Wednesday, October 19, 2011

Thoughts on vector based mapping

Traditional...wait, I have to put that in quotes..."Traditional" web mapping, as you see in pretty much any web mapping application, relies of raster tiles to convey the base map. The reason for this approach is pretty simple: You can convey a ton of information in a raster image simply by changing the colors of pixels. And it's highly performant. As many pixels in your image is as many points of information you can portray.

But there's been a lot of buzz for awhile about the possibility of vector based mapping. Vector mapping is essentially pushing the underlying data used to build a map to the client, instead of the fully assembled map. By pushing vectors to a client (browser or mobile application) you can push the assembly of the map into the client machine, saving quite a bit of work on the server side. But it also gives you a lot of capabilities that are absent from raster maps. For instance:

  1. Reprojection and restyling on the fly: If you are assembling a map based on vectors, you're just providing the base map data and allowing the local app handle constructing the map. That allows you to do interesting things like reproject and restyle a map in the client and on the fly.
  2. Graduated map drawing: You can draw the map while the user watches, instead of loading it tile by tile.
  3. Perspective changes: You can tilt maps, create 2.5D or 3D maps, do all sorts of things based with the data.
  4. Fluid transitions: Instead of jumping between zoom levels, you can have smoother transitions as you navigate a map.
This comes at a cost to the client of course, you have to have a device of sufficient power to assemble the map. Fortunately, a variety of new technologies in the browser are making that happen. Here's the basic approaches developers are taking:

Google Maps for Android: Google Maps for Android uses vectors to draw the maps. It uses a custom vector format and pushes it down to the application where it runs on the mobile device. If you have an Android phone, chances are you have vector mapping already on that device:

Scalable Vector Graphics (SVG): SVG has been around for awhile, and has even been used by Google for rendering overlays on Google Maps API maps. But it was always held back by the performance in the browser and lack of support by IE. IE9 finally gives support for SVG, and most modern browsers are now performant enough to use it. Polymaps, a JavaScript library, was the first major implementation of vector mapping for the web that I saw. It allows developers to draw maps using SVG and style them using CSS styling. I think SVG is still a little slow, but it is now widely supported and the CSS styling is a great way for developers to style maps.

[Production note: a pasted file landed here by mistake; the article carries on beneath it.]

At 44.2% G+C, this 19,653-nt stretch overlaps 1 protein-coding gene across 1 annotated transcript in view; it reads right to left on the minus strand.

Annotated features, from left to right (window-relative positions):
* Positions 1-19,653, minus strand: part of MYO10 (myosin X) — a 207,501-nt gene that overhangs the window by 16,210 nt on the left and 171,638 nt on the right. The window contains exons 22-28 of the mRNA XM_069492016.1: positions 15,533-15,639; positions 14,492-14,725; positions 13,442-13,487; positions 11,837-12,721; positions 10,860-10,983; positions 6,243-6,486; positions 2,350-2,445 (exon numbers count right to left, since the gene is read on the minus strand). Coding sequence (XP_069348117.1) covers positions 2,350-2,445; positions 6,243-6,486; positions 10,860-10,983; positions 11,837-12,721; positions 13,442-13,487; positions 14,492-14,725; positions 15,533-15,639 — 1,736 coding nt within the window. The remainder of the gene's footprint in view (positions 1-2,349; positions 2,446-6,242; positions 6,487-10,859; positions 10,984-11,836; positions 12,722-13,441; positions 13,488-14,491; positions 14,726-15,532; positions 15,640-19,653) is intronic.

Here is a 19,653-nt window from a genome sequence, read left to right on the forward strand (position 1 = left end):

Canvas: There's been a lot of hall-way talk at conferences like WhereCamps and FOSS4G about using HTML5 Canvas to render vectors, pushed down in a standard format. I haven't seen any great implementations, but Canvas is also widely supported in the browser and generally has good performance.

WebGL: WebGL gives the browser access to a machine's graphics card to do rendering, giving it some tremendous power. Browsers traditionally only had that kind of access through plugins like Flash. Google launched an experiment last week called MapsGL. It's pretty awesome. We've got buildings, smooth transitions, and nice animations of 45 degree imagery. The downside of WebGL is that it isn't widely supported yet in the browser. Currently only Chrome 14 and later versions of Firefox have good enough support for MapsGL. And currently Microsoft has no plans to support it. My hope is that WebGL will take off because of the power that graphics processor gives maps developers.

This isn't meant to be an exhaustive list, feel free to add other approaches you've seen or implemented. I'm really excited by vector mapping and want to see it succeed. I really feel like it's "The Future"


Eric Wolf said...

As the saying goes:

"Raster's faster but vector's better."

Funny thing... I googled that saying and the first hit was something I'd written myself a few years ago when I was exploring vector generalization in the browser:'s_better,_but_raster's_faster.

Mano Marks said...

I should have put that in a tl;dr

Aaron O. said...

Mano, where do you think data rasters fit into the mix? Most of the time we simply store a color value in the pixel but you do some really interesting things when you store data instead, especially now that Canvas lets us manipulate pixels in the browser. Stamen's travel time maps are a good example:

Mano Marks said...

@Aaron 0, Well data rasters seem somewhere in between. They're not meaningful data in and of themselves, but can be interpreted as data. Depending on how you use them, they can be a vector transmission format, or a styling mechanism.